Habitat & Cultivation : Butcher’s broom, a protected species, is prevalent across much of Europe, western Asia, and North Africa. It is commonly found growing in the wild in woodlands and on uncultivated ground. The cultivated plants are typically harvested in the autumn when they are in fruit.
Parts Used : Aerial parts, rhizome.
Constituents : Butcher’s broom contains saponin glycosides, notably ruscogenin and neoruscogenin. These constituents share a structural similarity with diosgenin, which is present in wild yam. Known for their anti-inflammatory properties, these compounds induce the contraction of blood vessels, particularly veins.
History & Folklore : Widely utilized in antiquity, butcher’s broom was documented by the 1st-century CE Greek physician Dioscorides for its capacity to stimulate urine flow and menstrual bleeding. The plant derives its name from its historical use as a broom in butchers’ shops across Europe, a practice that persisted until the 20th century.
Medicinal Actions & Uses : While less utilized in Anglo-American herbal medicine, butcher’s broom has gained popularity as a common remedy in Germany for venous issues. Research has demonstrated its direct positive impact on conditions like varicose veins and hemorrhoids by preventing excessive tension in the veins and facilitating the return of excess fluid into the veins. Extracts of butcher’s broom can be consumed orally or applied topically to affected legs.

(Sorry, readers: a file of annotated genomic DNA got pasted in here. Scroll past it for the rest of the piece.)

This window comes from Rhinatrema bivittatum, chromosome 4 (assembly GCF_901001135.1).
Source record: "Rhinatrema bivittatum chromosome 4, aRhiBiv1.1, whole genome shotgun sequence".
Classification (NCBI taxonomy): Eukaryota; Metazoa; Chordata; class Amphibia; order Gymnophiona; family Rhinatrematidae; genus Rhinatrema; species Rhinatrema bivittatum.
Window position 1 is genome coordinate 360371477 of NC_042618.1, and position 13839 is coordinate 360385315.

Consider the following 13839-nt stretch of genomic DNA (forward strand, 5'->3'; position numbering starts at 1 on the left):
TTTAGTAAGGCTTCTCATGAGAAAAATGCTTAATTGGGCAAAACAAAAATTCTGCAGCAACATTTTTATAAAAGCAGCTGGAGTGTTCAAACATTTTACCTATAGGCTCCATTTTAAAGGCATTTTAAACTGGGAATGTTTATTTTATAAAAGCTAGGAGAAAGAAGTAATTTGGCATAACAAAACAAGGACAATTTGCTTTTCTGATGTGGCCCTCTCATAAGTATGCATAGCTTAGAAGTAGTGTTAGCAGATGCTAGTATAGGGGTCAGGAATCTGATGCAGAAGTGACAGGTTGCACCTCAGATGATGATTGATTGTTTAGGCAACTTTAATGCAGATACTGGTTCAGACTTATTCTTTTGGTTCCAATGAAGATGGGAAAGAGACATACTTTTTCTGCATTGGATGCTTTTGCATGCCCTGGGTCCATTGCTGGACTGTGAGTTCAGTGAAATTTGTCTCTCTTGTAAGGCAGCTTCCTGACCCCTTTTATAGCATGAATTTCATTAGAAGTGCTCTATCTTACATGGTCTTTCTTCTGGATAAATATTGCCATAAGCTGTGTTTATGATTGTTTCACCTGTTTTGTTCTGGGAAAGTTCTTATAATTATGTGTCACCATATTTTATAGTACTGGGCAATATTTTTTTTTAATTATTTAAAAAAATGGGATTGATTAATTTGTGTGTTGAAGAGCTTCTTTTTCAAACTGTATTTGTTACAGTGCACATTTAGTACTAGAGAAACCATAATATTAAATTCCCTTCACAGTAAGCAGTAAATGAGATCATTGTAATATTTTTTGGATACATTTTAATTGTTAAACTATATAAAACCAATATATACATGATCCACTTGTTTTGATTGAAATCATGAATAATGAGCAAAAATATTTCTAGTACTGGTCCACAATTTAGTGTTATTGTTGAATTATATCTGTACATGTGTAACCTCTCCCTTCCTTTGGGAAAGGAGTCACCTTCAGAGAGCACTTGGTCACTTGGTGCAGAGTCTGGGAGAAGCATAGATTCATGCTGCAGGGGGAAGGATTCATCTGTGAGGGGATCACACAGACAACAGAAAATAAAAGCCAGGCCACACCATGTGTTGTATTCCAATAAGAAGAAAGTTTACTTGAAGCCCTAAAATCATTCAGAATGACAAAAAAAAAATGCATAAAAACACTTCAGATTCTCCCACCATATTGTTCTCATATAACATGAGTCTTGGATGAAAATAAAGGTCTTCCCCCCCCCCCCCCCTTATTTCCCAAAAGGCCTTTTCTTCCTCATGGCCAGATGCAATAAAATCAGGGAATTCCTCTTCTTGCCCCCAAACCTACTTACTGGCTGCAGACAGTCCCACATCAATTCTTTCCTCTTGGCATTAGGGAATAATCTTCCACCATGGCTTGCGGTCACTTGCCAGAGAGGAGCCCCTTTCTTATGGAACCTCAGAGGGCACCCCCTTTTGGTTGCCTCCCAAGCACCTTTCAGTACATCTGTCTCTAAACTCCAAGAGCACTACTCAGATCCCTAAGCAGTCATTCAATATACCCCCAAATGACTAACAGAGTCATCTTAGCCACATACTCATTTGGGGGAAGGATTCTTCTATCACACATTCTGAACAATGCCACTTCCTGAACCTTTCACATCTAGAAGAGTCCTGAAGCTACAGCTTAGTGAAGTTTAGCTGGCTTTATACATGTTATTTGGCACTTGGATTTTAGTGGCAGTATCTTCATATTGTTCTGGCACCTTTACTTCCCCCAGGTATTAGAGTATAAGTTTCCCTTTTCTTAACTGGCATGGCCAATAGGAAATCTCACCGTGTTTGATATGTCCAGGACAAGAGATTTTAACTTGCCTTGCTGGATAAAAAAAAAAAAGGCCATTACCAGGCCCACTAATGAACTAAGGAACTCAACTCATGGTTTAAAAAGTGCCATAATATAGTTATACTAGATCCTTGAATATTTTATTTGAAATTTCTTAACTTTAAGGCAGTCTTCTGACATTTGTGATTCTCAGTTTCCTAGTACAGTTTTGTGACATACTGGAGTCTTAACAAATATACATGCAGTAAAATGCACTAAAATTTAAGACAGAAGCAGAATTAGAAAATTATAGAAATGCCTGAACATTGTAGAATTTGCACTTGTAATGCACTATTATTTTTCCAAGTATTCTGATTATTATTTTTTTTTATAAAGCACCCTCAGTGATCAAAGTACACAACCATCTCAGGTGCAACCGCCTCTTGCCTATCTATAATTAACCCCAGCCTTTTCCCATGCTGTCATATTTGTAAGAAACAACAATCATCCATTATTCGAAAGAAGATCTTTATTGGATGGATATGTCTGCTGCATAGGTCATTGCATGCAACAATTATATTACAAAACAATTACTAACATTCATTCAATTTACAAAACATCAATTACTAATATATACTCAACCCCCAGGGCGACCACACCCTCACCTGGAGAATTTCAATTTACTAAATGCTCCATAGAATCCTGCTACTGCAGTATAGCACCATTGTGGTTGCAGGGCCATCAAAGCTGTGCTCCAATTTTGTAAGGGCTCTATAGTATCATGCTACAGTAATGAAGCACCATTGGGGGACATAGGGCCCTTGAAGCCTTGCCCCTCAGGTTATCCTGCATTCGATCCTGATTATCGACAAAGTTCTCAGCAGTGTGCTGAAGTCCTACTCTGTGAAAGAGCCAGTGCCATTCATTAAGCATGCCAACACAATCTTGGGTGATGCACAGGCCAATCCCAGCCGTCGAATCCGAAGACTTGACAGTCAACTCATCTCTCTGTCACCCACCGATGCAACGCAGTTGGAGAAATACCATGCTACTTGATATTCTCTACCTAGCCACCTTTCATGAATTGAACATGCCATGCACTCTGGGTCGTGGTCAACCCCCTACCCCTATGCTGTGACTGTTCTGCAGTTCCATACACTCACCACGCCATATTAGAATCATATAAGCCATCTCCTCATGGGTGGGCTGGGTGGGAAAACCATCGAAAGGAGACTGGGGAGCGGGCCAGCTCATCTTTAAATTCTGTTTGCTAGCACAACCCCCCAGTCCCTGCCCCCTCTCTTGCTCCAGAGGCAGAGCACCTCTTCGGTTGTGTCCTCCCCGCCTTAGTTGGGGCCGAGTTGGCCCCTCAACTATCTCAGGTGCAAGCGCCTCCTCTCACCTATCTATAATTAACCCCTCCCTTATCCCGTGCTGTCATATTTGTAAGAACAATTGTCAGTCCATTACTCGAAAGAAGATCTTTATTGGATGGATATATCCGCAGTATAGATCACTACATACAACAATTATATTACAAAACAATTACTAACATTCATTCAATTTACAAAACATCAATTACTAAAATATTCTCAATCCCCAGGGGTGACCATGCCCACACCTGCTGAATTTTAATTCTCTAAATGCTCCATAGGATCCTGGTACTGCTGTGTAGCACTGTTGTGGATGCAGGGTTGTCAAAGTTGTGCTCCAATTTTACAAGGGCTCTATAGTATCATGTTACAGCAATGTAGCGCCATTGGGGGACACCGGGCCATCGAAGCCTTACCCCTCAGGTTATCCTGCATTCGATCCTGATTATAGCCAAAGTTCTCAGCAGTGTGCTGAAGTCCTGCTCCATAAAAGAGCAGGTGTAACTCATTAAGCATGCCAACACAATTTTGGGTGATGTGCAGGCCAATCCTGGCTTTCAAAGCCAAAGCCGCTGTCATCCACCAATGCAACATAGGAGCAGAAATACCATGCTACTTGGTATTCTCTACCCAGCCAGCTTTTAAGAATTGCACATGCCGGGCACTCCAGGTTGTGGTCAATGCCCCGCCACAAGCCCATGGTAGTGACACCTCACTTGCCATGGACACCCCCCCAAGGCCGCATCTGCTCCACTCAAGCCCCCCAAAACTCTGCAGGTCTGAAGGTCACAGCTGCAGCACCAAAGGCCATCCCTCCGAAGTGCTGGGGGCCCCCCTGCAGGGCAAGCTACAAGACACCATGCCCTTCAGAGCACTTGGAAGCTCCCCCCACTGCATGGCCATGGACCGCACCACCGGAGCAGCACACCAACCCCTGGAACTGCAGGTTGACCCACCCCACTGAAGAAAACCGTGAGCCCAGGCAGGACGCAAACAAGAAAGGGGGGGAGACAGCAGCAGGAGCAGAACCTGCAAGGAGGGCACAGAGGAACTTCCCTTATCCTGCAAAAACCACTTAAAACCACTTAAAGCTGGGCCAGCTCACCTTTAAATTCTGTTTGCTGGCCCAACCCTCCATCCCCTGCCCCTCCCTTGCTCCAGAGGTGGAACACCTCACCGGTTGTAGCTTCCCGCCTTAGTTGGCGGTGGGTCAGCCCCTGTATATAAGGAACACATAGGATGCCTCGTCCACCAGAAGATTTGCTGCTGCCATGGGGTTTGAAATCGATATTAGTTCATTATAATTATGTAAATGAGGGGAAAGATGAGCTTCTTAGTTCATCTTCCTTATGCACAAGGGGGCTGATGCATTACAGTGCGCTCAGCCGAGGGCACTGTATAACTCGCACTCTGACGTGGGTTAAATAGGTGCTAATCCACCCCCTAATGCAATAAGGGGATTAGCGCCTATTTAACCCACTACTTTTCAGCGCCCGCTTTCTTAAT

Research : An increasing body of research is highlighting the therapeutic value of butcher’s broom for venous disorders. In a clinical trial, participants with varicose veins, who applied a butcher’s broom extract to their legs, exhibited a significant contraction of 1.25 mm in their femoral artery within 2½ hours. A study published in the Journal of Complementary and Alternative Medicine in 2000 recognizes butcher’s broom as having substantial potential as a medicine for orthostatic hypotension, a specific form of low blood pressure.